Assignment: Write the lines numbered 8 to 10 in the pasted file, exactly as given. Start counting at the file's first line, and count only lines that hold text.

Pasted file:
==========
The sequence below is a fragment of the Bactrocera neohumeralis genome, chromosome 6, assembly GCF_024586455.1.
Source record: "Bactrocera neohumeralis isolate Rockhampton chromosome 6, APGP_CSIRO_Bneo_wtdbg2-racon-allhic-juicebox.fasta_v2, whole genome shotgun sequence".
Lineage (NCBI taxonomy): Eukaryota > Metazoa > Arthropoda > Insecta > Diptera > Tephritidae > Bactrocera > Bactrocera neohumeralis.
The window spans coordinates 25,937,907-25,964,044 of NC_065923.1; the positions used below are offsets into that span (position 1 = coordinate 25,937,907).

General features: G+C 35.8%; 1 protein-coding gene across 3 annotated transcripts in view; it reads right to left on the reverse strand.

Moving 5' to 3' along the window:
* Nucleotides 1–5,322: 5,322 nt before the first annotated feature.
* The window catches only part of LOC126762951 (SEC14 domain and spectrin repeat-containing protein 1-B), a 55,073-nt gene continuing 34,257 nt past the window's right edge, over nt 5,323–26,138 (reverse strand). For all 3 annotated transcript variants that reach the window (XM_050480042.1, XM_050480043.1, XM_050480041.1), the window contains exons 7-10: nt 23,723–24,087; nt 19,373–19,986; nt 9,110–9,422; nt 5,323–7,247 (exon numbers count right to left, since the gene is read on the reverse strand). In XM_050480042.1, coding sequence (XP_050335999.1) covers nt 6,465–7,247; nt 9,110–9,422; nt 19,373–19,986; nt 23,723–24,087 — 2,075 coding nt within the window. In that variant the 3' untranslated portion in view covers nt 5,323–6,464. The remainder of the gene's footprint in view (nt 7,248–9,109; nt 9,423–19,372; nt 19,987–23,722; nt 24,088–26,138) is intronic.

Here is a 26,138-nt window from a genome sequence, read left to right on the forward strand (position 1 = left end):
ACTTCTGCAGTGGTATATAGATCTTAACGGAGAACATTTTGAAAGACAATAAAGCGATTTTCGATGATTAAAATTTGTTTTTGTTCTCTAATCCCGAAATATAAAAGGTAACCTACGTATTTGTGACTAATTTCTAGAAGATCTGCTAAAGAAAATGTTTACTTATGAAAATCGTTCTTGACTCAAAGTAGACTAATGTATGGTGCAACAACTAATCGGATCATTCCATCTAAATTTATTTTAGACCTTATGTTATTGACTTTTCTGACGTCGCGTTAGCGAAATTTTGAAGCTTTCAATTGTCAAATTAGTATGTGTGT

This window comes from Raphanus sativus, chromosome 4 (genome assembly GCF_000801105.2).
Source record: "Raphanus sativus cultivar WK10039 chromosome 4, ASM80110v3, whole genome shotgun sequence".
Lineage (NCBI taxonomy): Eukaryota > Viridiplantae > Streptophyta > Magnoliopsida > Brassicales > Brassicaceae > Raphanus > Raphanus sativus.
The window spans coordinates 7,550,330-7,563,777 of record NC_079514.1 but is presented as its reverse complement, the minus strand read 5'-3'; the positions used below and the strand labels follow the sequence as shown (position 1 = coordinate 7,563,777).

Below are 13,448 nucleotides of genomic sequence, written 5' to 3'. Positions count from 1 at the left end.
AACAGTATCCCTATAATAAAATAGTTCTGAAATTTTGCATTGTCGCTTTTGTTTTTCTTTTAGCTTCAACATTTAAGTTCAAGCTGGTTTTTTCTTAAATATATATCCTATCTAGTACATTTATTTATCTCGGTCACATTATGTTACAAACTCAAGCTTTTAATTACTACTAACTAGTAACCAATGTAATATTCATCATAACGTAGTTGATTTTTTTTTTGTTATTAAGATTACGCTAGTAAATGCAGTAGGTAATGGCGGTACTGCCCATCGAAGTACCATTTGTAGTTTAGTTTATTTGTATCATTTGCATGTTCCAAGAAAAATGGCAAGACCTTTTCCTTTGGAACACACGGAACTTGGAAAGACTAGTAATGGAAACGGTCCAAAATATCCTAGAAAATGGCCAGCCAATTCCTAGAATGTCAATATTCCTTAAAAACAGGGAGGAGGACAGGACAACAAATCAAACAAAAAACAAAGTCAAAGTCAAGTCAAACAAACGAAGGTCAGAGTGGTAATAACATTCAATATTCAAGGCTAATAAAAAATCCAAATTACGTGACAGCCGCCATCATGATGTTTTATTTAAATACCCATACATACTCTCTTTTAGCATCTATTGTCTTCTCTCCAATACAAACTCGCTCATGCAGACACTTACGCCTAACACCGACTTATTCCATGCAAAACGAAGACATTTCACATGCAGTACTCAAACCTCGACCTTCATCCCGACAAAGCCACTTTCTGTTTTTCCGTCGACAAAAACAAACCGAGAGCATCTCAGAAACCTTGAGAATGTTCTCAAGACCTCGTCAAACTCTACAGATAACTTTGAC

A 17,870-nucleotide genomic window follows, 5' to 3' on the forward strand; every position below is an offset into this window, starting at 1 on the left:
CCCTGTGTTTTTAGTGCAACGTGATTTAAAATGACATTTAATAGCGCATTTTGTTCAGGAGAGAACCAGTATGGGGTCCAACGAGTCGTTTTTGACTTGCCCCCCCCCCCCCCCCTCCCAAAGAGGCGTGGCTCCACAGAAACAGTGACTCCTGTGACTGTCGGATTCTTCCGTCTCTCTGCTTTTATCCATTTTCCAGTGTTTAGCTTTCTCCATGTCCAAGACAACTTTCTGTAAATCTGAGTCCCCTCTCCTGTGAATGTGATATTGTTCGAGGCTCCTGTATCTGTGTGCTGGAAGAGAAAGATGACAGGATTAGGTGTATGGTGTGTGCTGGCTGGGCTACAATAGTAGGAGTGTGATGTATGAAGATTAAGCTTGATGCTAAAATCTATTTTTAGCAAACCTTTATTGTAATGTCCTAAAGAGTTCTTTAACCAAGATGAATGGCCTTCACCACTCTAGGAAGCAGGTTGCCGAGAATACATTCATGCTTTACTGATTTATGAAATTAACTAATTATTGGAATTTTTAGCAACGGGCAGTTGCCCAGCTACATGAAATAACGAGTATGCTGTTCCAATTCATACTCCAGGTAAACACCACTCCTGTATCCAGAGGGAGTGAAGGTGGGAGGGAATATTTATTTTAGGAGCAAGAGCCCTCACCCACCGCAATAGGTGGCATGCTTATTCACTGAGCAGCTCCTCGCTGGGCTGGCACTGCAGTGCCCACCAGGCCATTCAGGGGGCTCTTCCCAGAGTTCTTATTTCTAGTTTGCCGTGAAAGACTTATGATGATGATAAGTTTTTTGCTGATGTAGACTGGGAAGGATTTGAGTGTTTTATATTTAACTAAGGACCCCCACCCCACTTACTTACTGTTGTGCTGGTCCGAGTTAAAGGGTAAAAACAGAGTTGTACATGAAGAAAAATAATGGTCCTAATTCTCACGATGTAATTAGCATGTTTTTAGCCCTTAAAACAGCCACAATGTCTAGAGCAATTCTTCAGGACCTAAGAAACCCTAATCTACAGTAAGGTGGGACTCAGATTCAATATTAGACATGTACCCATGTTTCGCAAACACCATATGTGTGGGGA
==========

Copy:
* The window catches only part of LOC126762951 (SEC14 domain and spectrin repeat-containing protein 1-B), a 55,073-nt gene continuing 34,257 nt past the window's right edge, over nt 5,323–26,138 (reverse strand). For all 3 annotated transcript variants that reach the window (XM_050480042.1, XM_050480043.1, XM_050480041.1), the window contains exons 7-10: nt 23,723–24,087; nt 19,373–19,986; nt 9,110–9,422; nt 5,323–7,247 (exon numbers count right to left, since the gene is read on the reverse strand). In XM_050480042.1, coding sequence (XP_050335999.1) covers nt 6,465–7,247; nt 9,110–9,422; nt 19,373–19,986; nt 23,723–24,087 — 2,075 coding nt within the window. In that variant the 3' untranslated portion in view covers nt 5,323–6,464. The remainder of the gene's footprint in view (nt 7,248–9,109; nt 9,423–19,372; nt 19,987–23,722; nt 24,088–26,138) is intronic.

Here is a 26,138-nt window from a genome sequence, read left to right on the forward strand (position 1 = left end):
ACTTCTGCAGTGGTATATAGATCTTAACGGAGAACATTTTGAAAGACAATAAAGCGATTTTCGATGATTAAAATTTGTTTTTGTTCTCTAATCCCGAAATATAAAAGGTAACCTACGTATTTGTGACTAATTTCTAGAAGATCTGCTAAAGAAAATGTTTACTTATGAAAATCGTTCTTGACTCAAAGTAGACTAATGTATGGTGCAACAACTAATCGGATCATTCCATCTAAATTTATTTTAGACCTTATGTTATTGACTTTTCTGACGTCGCGTTAGCGAAATTTTGAAGCTTTCAATTGTCAAATTAGTATGTGTGT